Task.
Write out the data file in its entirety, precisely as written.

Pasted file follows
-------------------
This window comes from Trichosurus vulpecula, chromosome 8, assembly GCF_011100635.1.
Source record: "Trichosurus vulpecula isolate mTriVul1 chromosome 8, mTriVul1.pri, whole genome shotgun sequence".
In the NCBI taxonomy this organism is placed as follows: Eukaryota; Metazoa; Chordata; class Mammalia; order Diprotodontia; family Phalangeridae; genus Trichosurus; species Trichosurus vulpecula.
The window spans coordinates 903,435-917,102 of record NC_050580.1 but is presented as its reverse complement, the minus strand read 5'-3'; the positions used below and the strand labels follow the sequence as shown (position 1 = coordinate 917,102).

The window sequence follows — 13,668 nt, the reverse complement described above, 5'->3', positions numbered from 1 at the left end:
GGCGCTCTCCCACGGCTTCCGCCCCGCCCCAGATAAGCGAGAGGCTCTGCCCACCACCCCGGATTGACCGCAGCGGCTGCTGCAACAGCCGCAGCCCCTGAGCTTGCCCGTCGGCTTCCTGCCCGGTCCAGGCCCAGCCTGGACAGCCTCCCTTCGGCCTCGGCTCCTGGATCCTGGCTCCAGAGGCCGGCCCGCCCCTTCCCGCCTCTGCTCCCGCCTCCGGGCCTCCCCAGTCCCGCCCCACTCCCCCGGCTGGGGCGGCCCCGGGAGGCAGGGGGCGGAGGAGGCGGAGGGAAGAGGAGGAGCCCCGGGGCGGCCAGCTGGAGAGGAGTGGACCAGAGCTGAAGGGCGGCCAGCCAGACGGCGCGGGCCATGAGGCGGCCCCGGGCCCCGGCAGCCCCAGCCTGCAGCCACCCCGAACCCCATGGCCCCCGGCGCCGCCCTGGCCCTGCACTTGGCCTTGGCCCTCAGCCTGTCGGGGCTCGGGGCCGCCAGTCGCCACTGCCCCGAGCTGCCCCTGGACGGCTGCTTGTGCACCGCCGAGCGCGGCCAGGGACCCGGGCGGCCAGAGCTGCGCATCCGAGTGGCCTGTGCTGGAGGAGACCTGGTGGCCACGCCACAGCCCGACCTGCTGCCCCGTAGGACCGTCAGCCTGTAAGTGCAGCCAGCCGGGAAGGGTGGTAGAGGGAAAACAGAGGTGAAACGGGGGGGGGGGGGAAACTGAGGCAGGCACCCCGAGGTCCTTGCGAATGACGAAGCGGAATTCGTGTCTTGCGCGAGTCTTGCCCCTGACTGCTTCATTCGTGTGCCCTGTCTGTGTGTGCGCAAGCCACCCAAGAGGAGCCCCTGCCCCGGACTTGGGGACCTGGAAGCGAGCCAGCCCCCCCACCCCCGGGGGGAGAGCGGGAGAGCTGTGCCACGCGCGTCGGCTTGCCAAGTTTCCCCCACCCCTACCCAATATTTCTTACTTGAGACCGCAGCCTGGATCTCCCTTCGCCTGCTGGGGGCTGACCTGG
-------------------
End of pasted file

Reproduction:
This window comes from Trichosurus vulpecula, chromosome 8, assembly GCF_011100635.1.
Source record: "Trichosurus vulpecula isolate mTriVul1 chromosome 8, mTriVul1.pri, whole genome shotgun sequence".
In the NCBI taxonomy this organism is placed as follows: Eukaryota; Metazoa; Chordata; class Mammalia; order Diprotodontia; family Phalangeridae; genus Trichosurus; species Trichosurus vulpecula.
The window spans coordinates 903,435-917,102 of record NC_050580.1 but is presented as its reverse complement, the minus strand read 5'-3'; the positions used below and the strand labels follow the sequence as shown (position 1 = coordinate 917,102).

The window sequence follows — 13,668 nt, the reverse complement described above, 5'->3', positions numbered from 1 at the left end:
GGCGCTCTCCCACGGCTTCCGCCCCGCCCCAGATAAGCGAGAGGCTCTGCCCACCACCCCGGATTGACCGCAGCGGCTGCTGCAACAGCCGCAGCCCCTGAGCTTGCCCGTCGGCTTCCTGCCCGGTCCAGGCCCAGCCTGGACAGCCTCCCTTCGGCCTCGGCTCCTGGATCCTGGCTCCAGAGGCCGGCCCGCCCCTTCCCGCCTCTGCTCCCGCCTCCGGGCCTCCCCAGTCCCGCCCCACTCCCCCGGCTGGGGCGGCCCCGGGAGGCAGGGGGCGGAGGAGGCGGAGGGAAGAGGAGGAGCCCCGGGGCGGCCAGCTGGAGAGGAGTGGACCAGAGCTGAAGGGCGGCCAGCCAGACGGCGCGGGCCATGAGGCGGCCCCGGGCCCCGGCAGCCCCAGCCTGCAGCCACCCCGAACCCCATGGCCCCCGGCGCCGCCCTGGCCCTGCACTTGGCCTTGGCCCTCAGCCTGTCGGGGCTCGGGGCCGCCAGTCGCCACTGCCCCGAGCTGCCCCTGGACGGCTGCTTGTGCACCGCCGAGCGCGGCCAGGGACCCGGGCGGCCAGAGCTGCGCATCCGAGTGGCCTGTGCTGGAGGAGACCTGGTGGCCACGCCACAGCCCGACCTGCTGCCCCGTAGGACCGTCAGCCTGTAAGTGCAGCCAGCCGGGAAGGGTGGTAGAGGGAAAACAGAGGTGAAACGGGGGGGGGGGGGAAACTGAGGCAGGCACCCCGAGGTCCTTGCGAATGACGAAGCGGAATTCGTGTCTTGCGCGAGTCTTGCCCCTGACTGCTTCATTCGTGTGCCCTGTCTGTGTGTGCGCAAGCCACCCAAGAGGAGCCCCTGCCCCGGACTTGGGGACCTGGAAGCGAGCCAGCCCCCCCACCCCCGGGGGGAGAGCGGGAGAGCTGTGCCACGCGCGTCGGCTTGCCAAGTTTCCCCCACCCCTACCCAATATTTCTTACTTGAGACCGCAGCCTGGATCTCCCTTCGCCTGCTGGGGGCTGACCTGG